From their first childhood encounter, Daniel (Jon Cryer) and Stan (Rick Stear) have enjoyed an inseparable friendship. While attending school, Stan—whose left leg is shorter than his right, and who will acquire a lifelong limp after a surgical procedure goes awry—would institute a day of hooky by communicating to his pal “We’re on a mission from God” (a reference to The Blues Brothers, perhaps). As the two navigate their way through high school, they’re joined by a third companion: Richie (Rafael Báez), who’s boastful about his romantic conquests. The trio does everything together—they even form their own band.
Yet as the old Statler Brothers tune Class of ’57 reminds us: “Things get complicated when you get past eighteen.” Daniel and Stan learn to their dismay that adulthood isn’t all it’s cracked up to be: Daniel has a dead-end job and a girlfriend he won’t commit to…Stan’s got an even-shittier job and a gambling addiction/drinking problem to go along with his lady troubles. As for Richie: well, he vanished shortly after the death of his younger sister (Christina Hernandez) and hasn’t been heard from since. Then Stan gets second-hand information that someone’s spotted Richie—homeless and picking up garbage and bits of junk at Coney Island…so he and Daniel set out “on a mission from God” to locate their pal in a voyage that results in a poignant adventure of self-discovery.
Went to Coney Island on a Mission from God… Be Back by Five (1998) is not only the title of this charming, quirky coming-of-age tale…it was actually scribbled down by actor Jon Cryer on a note to his girlfriend when he and a friend set out on a similar trek to track down a homeless friend offscreen. Cryer, a familiar face to TV audiences as one of the stars of the hit sitcom Two and a Half Men, co-wrote and co-produced Coney Island with director Richard Schenkman, whose films include The Pompatus of Love (1996—also starring and co-written by Cryer) and cult fave The Man from Earth (2007). Schenkman notes in introductory remarks for Coney Island’s Blu-ray release that the film remains his favorite of his works (the movie won many festival honors, including an Audience Award at the Austin Film Festival); Coney Island made its Blu-ray debut this week (Tuesday, May 8) in a special edition from MVD Entertainment Group as part of their “MVD Rewind Series.”
“A breath of fresh air,” wrote TDOY fave Leonard Maltin in a review for Playboy. “Moving and funny…a satisfying slice of life.” To be frank, I didn’t learn about this movie from Len’s Playboy write-up; I came across it in the last edition of his Movie Guide, and when I received notice from MVD’s Clint Weiler that the movie was headed for re-release I asked him for a screener, which he sent without hesitation. (Clint’s good people.) I found Went to Coney Island on a Mission from God… Be Back by Five a most beguiling movie, featuring characters that are unavoidably likable despite their flaws, and the authentic on-location shooting at the iconic amusement attraction provides a wonderful backdrop as two best friends ponder the poor choices in life they’ve made along the way.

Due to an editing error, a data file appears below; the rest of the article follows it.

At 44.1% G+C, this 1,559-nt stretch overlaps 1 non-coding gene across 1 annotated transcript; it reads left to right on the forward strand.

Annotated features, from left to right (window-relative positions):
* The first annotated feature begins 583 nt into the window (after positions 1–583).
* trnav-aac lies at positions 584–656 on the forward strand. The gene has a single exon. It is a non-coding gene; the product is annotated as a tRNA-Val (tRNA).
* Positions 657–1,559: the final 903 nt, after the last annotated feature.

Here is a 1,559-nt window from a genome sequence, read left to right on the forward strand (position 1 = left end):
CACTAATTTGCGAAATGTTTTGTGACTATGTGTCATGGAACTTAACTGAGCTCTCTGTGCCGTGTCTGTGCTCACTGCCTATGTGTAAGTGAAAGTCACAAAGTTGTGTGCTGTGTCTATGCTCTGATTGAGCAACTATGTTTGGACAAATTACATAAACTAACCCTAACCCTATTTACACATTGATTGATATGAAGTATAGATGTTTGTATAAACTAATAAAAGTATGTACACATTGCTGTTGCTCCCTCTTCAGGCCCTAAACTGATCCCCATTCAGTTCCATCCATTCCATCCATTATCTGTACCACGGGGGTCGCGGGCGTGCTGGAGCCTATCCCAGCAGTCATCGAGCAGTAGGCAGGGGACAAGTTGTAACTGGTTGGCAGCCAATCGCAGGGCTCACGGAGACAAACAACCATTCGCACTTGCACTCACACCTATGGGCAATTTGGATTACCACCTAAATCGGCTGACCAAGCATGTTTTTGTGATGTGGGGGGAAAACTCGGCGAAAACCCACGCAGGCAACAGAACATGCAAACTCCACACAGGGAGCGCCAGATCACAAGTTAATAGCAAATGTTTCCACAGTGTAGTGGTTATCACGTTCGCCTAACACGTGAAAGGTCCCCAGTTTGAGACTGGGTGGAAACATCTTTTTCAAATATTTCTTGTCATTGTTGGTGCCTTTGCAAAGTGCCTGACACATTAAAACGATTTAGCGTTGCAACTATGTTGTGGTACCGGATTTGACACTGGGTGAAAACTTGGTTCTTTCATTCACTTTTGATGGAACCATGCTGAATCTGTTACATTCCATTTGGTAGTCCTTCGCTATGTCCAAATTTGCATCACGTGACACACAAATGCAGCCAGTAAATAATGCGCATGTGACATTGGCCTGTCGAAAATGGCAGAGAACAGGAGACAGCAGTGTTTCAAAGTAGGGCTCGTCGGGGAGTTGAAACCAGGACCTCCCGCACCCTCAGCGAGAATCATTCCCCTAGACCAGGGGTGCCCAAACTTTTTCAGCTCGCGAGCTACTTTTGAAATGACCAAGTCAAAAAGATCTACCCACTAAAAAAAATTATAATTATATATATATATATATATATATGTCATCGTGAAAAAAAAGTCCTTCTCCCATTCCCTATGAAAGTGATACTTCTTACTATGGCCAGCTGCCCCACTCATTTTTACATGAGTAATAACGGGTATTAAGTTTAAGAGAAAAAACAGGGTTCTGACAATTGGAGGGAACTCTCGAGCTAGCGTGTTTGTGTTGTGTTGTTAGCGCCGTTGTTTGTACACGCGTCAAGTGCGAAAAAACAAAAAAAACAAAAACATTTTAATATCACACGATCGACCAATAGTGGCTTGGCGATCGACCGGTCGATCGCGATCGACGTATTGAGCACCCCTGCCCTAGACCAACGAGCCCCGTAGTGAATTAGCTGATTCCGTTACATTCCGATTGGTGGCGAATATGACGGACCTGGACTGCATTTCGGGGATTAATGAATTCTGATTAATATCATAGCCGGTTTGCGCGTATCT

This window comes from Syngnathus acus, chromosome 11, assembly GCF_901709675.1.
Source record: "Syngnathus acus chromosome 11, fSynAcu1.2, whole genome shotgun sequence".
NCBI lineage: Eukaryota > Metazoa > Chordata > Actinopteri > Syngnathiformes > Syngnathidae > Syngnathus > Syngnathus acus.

As Daniel and Stan soldier on in their quest to find Richie, we learn their backstory via flashbacks that are wonderfully woven with their encounters with various Coney Island eccentrics in the dead of winter. Cryer, who became a favorite in the 1980s with movies good (Pretty in Pink) and bad (Morgan Stewart’s Coming Home), is first-rate as Daniel, the sensible member of the trio, and Stear equally good as his irresponsible buddy. There are also solid performances from Báez, Ione Skye (as Stear’s fed-up fiancée), and Frank Whaley in a scene-stealing turn as the manager of a Coney Island Skee-ball concession whose highlight is explaining to Stear’s Stan why cutting him some slack on a single prize ticket will start an economic cataclysm of epic proportions.
Went to Coney Island on a Mission from God… Be Back by Five (cool title…but a chore to type out) also features a number of future small screen faces (besides Cryer, of course): The Sopranos’ “Uncle Junior,” Dominic Chianese, is a boardwalk photographer who has an encounter with our heroes, and Judy Reyes (from Scrubs and Devious Maids) plays a jaded waitress. Two players from the Law & Order franchise, Leslie Hendrix (the sardonic medical examiner) and Peter Gerety (also a regular on Homicide: Life on the Street), also have small roles (Hendrix is a riot as a “bearded lady”), as do Roz Ryan (from Amen) and Peggy Pope (a longtime TV veteran I always remember from Soap). Coney Island has many wonderfully reflective moments that skillfully blend both the sweet and bittersweet, but to me the biggest surprise was the maturity in star Cryer’s performance (he always comes across as a shallow wisenheimer in most of the things I’ve viewed him in…though I can’t vouch for Two and a Half Men because I’ve never watched an episode). It was clearly a labor of love for Cryer and director Schenkman, who both provide audio commentary for this special edition Blu-ray that also features a behind-the-scenes featurette, a photo gallery, and Schenkman’s short film The Producer. This one’s a treasure.